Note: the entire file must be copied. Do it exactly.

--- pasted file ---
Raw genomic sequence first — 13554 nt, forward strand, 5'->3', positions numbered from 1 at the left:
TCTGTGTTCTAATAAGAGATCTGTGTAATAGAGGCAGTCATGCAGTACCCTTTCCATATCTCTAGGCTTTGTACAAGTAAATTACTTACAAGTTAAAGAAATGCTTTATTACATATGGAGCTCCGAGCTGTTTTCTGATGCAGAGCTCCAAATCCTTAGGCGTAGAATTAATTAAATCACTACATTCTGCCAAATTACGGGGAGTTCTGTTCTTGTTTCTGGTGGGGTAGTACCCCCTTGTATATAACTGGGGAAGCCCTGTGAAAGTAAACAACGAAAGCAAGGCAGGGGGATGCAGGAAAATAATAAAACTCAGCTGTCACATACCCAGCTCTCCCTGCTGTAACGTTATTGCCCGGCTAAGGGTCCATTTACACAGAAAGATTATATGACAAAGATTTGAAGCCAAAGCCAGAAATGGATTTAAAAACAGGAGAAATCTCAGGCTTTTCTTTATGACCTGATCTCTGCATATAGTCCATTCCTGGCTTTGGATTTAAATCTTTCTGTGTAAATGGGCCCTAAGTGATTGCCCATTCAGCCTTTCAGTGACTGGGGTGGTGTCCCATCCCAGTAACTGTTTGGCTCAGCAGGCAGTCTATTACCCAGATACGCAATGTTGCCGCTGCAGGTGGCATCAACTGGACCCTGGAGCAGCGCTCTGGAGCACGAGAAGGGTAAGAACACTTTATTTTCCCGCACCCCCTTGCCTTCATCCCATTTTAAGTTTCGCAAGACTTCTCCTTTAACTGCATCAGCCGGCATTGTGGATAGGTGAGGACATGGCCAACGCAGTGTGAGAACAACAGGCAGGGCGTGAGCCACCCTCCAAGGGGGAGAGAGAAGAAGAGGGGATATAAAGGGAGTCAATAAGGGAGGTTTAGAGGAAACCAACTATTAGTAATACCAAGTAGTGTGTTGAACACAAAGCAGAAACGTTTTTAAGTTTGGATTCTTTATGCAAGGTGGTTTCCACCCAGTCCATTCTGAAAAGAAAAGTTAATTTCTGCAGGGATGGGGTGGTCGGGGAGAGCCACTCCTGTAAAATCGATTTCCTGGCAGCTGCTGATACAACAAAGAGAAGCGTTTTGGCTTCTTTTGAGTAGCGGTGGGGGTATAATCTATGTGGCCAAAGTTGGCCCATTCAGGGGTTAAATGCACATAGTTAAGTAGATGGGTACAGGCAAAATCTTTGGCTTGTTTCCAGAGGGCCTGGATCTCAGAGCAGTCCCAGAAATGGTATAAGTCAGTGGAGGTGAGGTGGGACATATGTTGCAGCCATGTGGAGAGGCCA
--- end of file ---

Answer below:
Raw genomic sequence first — 13554 nt, forward strand, 5'->3', positions numbered from 1 at the left:
TCTGTGTTCTAATAAGAGATCTGTGTAATAGAGGCAGTCATGCAGTACCCTTTCCATATCTCTAGGCTTTGTACAAGTAAATTACTTACAAGTTAAAGAAATGCTTTATTACATATGGAGCTCCGAGCTGTTTTCTGATGCAGAGCTCCAAATCCTTAGGCGTAGAATTAATTAAATCACTACATTCTGCCAAATTACGGGGAGTTCTGTTCTTGTTTCTGGTGGGGTAGTACCCCCTTGTATATAACTGGGGAAGCCCTGTGAAAGTAAACAACGAAAGCAAGGCAGGGGGATGCAGGAAAATAATAAAACTCAGCTGTCACATACCCAGCTCTCCCTGCTGTAACGTTATTGCCCGGCTAAGGGTCCATTTACACAGAAAGATTATATGACAAAGATTTGAAGCCAAAGCCAGAAATGGATTTAAAAACAGGAGAAATCTCAGGCTTTTCTTTATGACCTGATCTCTGCATATAGTCCATTCCTGGCTTTGGATTTAAATCTTTCTGTGTAAATGGGCCCTAAGTGATTGCCCATTCAGCCTTTCAGTGACTGGGGTGGTGTCCCATCCCAGTAACTGTTTGGCTCAGCAGGCAGTCTATTACCCAGATACGCAATGTTGCCGCTGCAGGTGGCATCAACTGGACCCTGGAGCAGCGCTCTGGAGCACGAGAAGGGTAAGAACACTTTATTTTCCCGCACCCCCTTGCCTTCATCCCATTTTAAGTTTCGCAAGACTTCTCCTTTAACTGCATCAGCCGGCATTGTGGATAGGTGAGGACATGGCCAACGCAGTGTGAGAACAACAGGCAGGGCGTGAGCCACCCTCCAAGGGGGAGAGAGAAGAAGAGGGGATATAAAGGGAGTCAATAAGGGAGGTTTAGAGGAAACCAACTATTAGTAATACCAAGTAGTGTGTTGAACACAAAGCAGAAACGTTTTTAAGTTTGGATTCTTTATGCAAGGTGGTTTCCACCCAGTCCATTCTGAAAAGAAAAGTTAATTTCTGCAGGGATGGGGTGGTCGGGGAGAGCCACTCCTGTAAAATCGATTTCCTGGCAGCTGCTGATACAACAAAGAGAAGCGTTTTGGCTTCTTTTGAGTAGCGGTGGGGGTATAATCTATGTGGCCAAAGTTGGCCCATTCAGGGGTTAAATGCACATAGTTAAGTAGATGGGTACAGGCAAAATCTTTGGCTTGTTTCCAGAGGGCCTGGATCTCAGAGCAGTCCCAGAAATGGTATAAGTCAGTGGAGGTGAGGTGGGACATATGTTGCAGCCATGTGGAGAGGCCA